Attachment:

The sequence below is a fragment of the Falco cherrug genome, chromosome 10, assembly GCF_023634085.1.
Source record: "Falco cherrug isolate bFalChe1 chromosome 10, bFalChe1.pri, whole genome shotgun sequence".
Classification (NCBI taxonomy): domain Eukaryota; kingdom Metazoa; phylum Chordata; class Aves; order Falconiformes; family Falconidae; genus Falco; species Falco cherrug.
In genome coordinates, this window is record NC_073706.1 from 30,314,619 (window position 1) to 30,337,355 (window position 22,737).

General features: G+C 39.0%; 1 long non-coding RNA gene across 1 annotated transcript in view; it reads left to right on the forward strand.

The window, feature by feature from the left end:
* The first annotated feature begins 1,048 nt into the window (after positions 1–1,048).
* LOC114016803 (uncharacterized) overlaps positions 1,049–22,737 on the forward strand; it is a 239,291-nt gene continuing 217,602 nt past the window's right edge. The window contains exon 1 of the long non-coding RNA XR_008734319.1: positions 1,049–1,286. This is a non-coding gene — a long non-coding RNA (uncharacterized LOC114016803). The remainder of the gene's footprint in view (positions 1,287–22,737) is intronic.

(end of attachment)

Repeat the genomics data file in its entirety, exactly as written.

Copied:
The sequence below is a fragment of the Falco cherrug genome, chromosome 10, assembly GCF_023634085.1.
Source record: "Falco cherrug isolate bFalChe1 chromosome 10, bFalChe1.pri, whole genome shotgun sequence".
Classification (NCBI taxonomy): domain Eukaryota; kingdom Metazoa; phylum Chordata; class Aves; order Falconiformes; family Falconidae; genus Falco; species Falco cherrug.
In genome coordinates, this window is record NC_073706.1 from 30,314,619 (window position 1) to 30,337,355 (window position 22,737).

General features: G+C 39.0%; 1 long non-coding RNA gene across 1 annotated transcript in view; it reads left to right on the forward strand.

The window, feature by feature from the left end:
* The first annotated feature begins 1,048 nt into the window (after positions 1–1,048).
* LOC114016803 (uncharacterized) overlaps positions 1,049–22,737 on the forward strand; it is a 239,291-nt gene continuing 217,602 nt past the window's right edge. The window contains exon 1 of the long non-coding RNA XR_008734319.1: positions 1,049–1,286. This is a non-coding gene — a long non-coding RNA (uncharacterized LOC114016803). The remainder of the gene's footprint in view (positions 1,287–22,737) is intronic.